assuming I want to hit fourth (I'd celebrate with a third-place finish), should I try to finish fifth or sixth place in every category? In vanilla AL- and NL-only leagues, what numbers do I need to reach to finish in the top half of AVG, RBI, ERA, etc.?Since the second part of the question is easier to answer, I'll start there.
Last year, in the CBS Sportsline expert A.L., you would have needed 75 points to finish in 4th. To finish 5th in each category, you would have needed to hit .273/199 HR/880 Runs/872 RBI/108 SB. On the pitching side, you would have needed a 82 wins/48 saves/985 K/4.10 ERA/1.33 WHIP.
In the N.L., 76 points would have put you in 4th, and you would have needed the following: .2732/206/857/839/124 on offense, with 74/57/1014/4.05/1.32.
You'd want to do a more thorough analysis of your own league than what I just did. Depending on whether or not your league is a carryover league or not, there might be a wider gap between the top teams and the bottom teams across the board. Carryover leagues tend to find more teams tossing their top players aside to grab next-year talent, so the chasm between first and last in a category tends to be slightly wider. More importantly, there's usually a big gap somewhere between 6th and 7th or 7th and 8th in a category.
The first part of your question is more important, though.
I always shoot for first place, though I understand why you're asking this question. Often in long-term freeze leagues, one or two teams has a stacked freeze list and it doesn't feel like you have a fighting chance.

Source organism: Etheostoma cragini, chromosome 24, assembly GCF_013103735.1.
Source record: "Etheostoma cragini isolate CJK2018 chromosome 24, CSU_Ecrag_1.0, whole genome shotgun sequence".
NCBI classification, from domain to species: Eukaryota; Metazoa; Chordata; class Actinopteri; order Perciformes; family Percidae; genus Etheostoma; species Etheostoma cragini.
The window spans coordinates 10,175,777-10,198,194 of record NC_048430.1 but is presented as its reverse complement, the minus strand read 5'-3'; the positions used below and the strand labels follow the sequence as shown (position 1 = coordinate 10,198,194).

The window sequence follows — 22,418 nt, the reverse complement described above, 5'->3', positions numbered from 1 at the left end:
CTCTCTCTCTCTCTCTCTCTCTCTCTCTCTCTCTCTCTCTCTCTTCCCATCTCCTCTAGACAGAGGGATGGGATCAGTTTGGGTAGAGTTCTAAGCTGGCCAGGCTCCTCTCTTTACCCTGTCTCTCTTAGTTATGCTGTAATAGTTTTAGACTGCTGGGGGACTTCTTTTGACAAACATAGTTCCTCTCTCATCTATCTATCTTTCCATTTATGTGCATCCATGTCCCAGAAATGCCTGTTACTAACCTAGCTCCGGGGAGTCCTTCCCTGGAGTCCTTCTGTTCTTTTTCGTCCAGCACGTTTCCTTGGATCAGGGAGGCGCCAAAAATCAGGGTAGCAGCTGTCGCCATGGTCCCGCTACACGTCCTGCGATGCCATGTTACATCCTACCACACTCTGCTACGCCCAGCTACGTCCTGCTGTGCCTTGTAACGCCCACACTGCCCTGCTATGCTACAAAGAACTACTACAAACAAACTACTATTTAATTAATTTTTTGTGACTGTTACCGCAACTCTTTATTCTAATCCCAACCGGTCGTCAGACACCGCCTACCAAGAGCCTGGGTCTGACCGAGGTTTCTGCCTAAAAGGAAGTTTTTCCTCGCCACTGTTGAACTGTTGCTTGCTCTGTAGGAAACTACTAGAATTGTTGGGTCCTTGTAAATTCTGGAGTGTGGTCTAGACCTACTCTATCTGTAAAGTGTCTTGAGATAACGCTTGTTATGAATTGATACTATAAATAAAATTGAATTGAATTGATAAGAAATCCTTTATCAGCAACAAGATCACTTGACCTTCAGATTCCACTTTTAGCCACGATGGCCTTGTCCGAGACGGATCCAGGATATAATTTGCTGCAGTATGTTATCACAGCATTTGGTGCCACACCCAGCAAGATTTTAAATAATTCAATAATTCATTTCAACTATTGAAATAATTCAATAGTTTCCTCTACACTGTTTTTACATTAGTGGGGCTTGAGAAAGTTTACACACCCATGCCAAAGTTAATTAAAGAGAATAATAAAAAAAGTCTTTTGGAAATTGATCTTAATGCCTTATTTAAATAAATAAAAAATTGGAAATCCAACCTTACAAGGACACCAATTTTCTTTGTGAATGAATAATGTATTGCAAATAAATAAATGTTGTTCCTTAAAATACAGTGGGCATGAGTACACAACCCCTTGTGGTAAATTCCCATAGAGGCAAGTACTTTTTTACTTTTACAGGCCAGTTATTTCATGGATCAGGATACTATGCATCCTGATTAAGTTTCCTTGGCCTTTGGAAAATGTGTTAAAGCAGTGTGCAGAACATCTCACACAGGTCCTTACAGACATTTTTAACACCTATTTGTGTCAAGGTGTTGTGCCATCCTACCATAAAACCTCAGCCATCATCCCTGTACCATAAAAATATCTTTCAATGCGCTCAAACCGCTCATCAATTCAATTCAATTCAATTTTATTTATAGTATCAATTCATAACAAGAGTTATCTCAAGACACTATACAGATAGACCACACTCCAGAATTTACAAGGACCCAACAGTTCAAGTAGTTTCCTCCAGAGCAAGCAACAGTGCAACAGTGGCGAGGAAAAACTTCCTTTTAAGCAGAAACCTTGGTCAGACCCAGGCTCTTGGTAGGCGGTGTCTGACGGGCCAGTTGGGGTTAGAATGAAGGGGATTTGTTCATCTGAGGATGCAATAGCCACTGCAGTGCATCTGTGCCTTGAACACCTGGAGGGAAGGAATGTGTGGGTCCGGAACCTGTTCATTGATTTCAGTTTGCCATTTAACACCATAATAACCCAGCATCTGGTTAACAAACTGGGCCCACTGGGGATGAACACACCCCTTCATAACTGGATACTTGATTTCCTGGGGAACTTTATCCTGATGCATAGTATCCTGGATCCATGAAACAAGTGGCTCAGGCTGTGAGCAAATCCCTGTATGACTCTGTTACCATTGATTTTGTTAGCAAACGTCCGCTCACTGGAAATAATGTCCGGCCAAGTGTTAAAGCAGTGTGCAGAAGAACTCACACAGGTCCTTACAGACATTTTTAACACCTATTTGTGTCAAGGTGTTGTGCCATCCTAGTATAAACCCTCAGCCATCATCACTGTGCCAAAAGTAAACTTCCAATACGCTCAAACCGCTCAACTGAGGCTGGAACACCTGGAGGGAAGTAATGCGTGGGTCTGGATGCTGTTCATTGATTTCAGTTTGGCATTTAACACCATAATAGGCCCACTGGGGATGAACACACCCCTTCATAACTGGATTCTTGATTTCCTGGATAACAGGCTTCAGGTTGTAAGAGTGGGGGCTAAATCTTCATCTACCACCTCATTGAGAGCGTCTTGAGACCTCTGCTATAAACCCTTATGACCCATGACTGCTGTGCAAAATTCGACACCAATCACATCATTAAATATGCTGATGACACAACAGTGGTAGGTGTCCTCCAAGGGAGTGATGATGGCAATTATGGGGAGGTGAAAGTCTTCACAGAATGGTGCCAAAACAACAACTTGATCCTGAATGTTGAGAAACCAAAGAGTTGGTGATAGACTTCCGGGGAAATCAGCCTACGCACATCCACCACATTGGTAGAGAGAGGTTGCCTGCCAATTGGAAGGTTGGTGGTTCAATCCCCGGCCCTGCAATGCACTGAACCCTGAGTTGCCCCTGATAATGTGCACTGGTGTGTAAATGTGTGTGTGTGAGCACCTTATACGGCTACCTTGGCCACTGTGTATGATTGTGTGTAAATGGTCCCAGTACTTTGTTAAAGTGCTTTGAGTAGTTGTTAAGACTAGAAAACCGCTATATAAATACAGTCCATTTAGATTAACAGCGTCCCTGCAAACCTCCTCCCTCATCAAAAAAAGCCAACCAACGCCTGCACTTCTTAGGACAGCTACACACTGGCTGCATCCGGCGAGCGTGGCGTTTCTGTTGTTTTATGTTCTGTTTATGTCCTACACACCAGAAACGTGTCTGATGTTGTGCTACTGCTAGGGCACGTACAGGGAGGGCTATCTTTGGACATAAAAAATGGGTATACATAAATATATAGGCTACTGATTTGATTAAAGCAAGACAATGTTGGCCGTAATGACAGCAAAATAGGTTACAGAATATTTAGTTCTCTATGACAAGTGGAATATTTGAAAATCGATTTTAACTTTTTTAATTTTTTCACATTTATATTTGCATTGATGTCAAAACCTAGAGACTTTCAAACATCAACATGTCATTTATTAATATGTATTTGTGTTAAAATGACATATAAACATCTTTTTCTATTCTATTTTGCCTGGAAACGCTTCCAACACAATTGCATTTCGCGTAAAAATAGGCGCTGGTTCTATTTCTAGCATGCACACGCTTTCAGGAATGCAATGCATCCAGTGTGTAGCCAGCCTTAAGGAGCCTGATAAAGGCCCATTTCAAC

If this is the case, it's probably better to play aggressively to win six or seven categories (in 4x4) or eight or nine categories (in 5x5) than to try and be above average in all eight. Your resources are limited; spreading a little money across all categories typically results in a 6th or 7th place team as opposed to a money team. Of course, you might get lucky and finish 4th, but you could just as easily be unlucky and finish 10th. An across-the-board strategy tends to have a great deal of variability built into the plan.
Saves and steals are the most obvious categories to toss aside, simply because you can make up ground here later if you get lucky and grab a cheap set-up guy in April who winds up saving 25-30 games, or a cheap $1 back-up who steals 30 bases off of the bench. If you're strong across all of the other categories, keep in mind that you don't need to finish with 8 points in SB or saves. Finishing with three or four points will do nicely.
You still might not win this way (in fact, in dump leagues you probably won't) but I think you've got a better chance of being competitive by not spending your money in one or two categories and maximizing your dollars in the other six or eight categories. It's worked much better for me than spreading my dough across the board ever has.